Tannhäuser at the Longborough Opera Festival

Xl_image © Longborough Opera Festival

England is well known for the number of familiar small festivals, located in pittoresque estates, in the most beautiful landscapes. This specific symbiosis of nature and art has gained its value for opera lovers. Longborough Opera Festival, as one of those, has built up over the last years a reputation for high quality opera performances in a very personal environment. Leslie and Martin Graham have devoted their time to opera and established a team of very qualified professionals to run this impressive event. Founded in the early 90s of the last century with performances in a simple barn, the current opera house for 500 people was opened in 1999, the stalls being acquired at the renovation of the Royal Opera House Covent Garden.

Since the beginning, the works of Richard Wagner has taken a major role, and the festival has achieved strong international interest for its presentation of the Ring cycle in 2013. This years season was opened with a new production of Tannhäuser by Richard Wagner.
Having visited the place for the first time this year, I was very keen to feel the Longborough experience myself. Coming from London by train, it is easy to access and just a short taxi ride from the station passing the lovely little towns of Morton on Marsh and Longborough. The estate resides on a little hill overseeing the charming countryside. The operahouse has a classical red facade with a balcony, greek columns and the statues of Mozart, Wagner and Verdi dominating the entrance. The rest of the building is kept simple. Once inside, you are impressed by the intimate feeling between the stage, the orchestra and the audience. The orchestra comprises 72 musicians, mostly of the City of Birmingham orchestra, who take place underneath the stage. Only a small open space let the orchestra sound feel very dense and arising from the deep.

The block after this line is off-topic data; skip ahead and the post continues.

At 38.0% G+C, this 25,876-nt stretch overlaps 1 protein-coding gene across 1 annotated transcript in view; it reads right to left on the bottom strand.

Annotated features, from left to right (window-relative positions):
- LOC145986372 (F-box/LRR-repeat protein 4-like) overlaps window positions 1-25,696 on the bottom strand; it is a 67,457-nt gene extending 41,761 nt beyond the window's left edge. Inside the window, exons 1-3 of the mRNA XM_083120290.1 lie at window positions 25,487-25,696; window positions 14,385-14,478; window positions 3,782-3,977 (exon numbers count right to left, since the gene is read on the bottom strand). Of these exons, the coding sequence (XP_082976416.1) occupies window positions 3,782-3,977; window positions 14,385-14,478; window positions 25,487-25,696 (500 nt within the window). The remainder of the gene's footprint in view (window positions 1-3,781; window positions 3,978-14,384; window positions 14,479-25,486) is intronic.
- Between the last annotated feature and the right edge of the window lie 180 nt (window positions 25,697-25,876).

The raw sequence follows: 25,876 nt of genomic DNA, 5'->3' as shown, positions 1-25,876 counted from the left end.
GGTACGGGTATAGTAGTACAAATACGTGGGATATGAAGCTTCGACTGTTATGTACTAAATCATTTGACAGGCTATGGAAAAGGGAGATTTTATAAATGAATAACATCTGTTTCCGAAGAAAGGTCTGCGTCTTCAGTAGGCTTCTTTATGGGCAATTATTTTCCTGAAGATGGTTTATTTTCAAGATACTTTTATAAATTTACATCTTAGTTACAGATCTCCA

Anthony Negus has been responsible as artistic director for several years and is a reputable Wagnerian. He lets the orchestra create a warm broad romantic sound. Ritardandi, crescendi and pauses are embedding the dramatic feeling as does the usage of original hunting horns. He succeeded in bringing together an overall very good cast especially well known John Treleaven in the title role, whose voice still remains strong and firm, his German being well understandable. Erika Mädi Jones joins him as Elisabeth with her young fresh soprano which is distinctive and flexible, bright up in the height. Alison Kettlewell as Venus is sharp and puts pressure on her voice. With Hrolfur Saemundsson, we can hear a fine young Wolfram von Eschenbach who carefully provisions his voice up to the end.
The most impressive and touching moments arise in the chorus scenes. 24 voices fill the stage and the whole house like a natural wave of romantic music. The personal feeling is very dense and intensive. All this musical experience is packed in a tasteful direction by Alan Privett and a reduced stage design by Kjell Torriset, enriched by light designer Ben Ormond. The audience is fascinated and rewards everybody with a warm strong applause after an unforgettable evening, bringing the feeling of Wagner's beloved 'Bühnenwerkstatt ' to life again.

Helmut Pitsch

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